When I started on my journey into the world of photography, I didn’t know what to expect or where to start. All I knew is that I wanted to create amazing images and create incredible art.
There are many ways to take your portraits to another level. However, I have created a simple workflow that has helped me create the BANGERS that have turned a hobby into a full-blown career.
As a professional portrait photographer, the bulk of my work is done in my studio by choice. From the beginning of my photography career, I have been in love with studio portraiture. As a new photographer, I was eager to learn how to light my subjects through tutorials, online classes and workshops, but the demonstrations were typically held in large spaces with high ceilings.
Off-camera lighting is easily the most challenging and rewarding experience any photographer can endeavor. One misstep and it punishes you with mediocre results that make you feel like a complete novice all over again.
Photography has so many disciplines to master if you want to move freely between lighting styles, composition, story, genres... It feels almost endless. That’s why it’s often recommended to focus on one genre of photography so you can master all of the elements that are typical to that genre.
When setting up a photoshoot, one of the most significant decisions a portrait photographer can make is the stylistic choice between shooting outdoors or in the studio.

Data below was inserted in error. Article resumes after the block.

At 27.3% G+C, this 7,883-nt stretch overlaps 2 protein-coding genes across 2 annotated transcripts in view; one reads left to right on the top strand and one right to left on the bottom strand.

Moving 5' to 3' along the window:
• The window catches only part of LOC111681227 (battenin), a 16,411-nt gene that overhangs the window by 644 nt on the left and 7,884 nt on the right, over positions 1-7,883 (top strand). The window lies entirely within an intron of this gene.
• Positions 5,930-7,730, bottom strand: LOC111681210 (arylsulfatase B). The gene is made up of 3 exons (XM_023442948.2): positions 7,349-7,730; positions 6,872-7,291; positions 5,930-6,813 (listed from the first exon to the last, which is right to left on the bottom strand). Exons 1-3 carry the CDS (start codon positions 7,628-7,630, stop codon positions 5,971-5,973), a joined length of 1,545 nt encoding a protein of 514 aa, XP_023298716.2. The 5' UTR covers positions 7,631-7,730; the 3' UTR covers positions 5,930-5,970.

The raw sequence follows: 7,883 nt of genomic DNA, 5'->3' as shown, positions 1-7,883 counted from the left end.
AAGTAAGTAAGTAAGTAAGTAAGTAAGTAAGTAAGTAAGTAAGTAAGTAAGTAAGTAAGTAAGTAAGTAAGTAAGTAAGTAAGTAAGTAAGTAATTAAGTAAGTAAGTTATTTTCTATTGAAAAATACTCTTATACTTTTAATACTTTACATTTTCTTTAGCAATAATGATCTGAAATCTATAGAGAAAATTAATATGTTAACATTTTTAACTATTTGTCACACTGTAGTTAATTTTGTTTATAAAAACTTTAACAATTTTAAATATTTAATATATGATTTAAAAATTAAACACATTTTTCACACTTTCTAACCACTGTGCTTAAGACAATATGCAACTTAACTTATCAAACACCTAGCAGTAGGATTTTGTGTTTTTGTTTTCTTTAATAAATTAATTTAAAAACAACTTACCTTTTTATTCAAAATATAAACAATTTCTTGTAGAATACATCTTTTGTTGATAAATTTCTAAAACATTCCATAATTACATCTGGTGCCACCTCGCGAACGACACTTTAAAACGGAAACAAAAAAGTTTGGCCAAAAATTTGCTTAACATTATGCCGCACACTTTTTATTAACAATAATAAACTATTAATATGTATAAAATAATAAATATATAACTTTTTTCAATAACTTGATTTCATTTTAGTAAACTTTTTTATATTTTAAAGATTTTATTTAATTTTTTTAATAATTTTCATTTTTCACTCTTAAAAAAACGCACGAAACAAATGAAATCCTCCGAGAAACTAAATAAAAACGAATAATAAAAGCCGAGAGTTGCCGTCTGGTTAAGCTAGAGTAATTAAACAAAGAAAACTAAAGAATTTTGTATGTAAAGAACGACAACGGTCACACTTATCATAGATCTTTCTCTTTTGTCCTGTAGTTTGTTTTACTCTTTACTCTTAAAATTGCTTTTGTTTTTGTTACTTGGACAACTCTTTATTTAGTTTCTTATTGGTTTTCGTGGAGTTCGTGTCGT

With editorial portraits, you always want to mix things up so you have a good variety of looks to choose from. For this shoot, I started with a Westcott FJ400 with the Joel Grimes Beauty Dish on camera left, with the Westcott FJ80 as a hair light behind my subject, camera right.
I have never met a photographer that hasn’t struggled with their reception lighting setup and after years of trying to come up with the perfect setup, I’ve slowly realized that like everything else, less is more. With that being said, I want to cover three different types of lighting setups that I use throughout a wedding reception. All three use minimal equipment and all three yield excellent results!
When we think about how to create window light, the first thing we have to ask ourselves is: What exactly is window light? But what we really have to ask ourselves is: What are we trying to re-create—hard direct sunlight coming through a window, or indirect soft light on a cloudy day?
Why is it important to understand and test your gear? Well, because Murphy’s Law is the source of all pain when it comes to run & gun photo shoots. What do I mean by this? Simply, what can go wrong, will go wrong.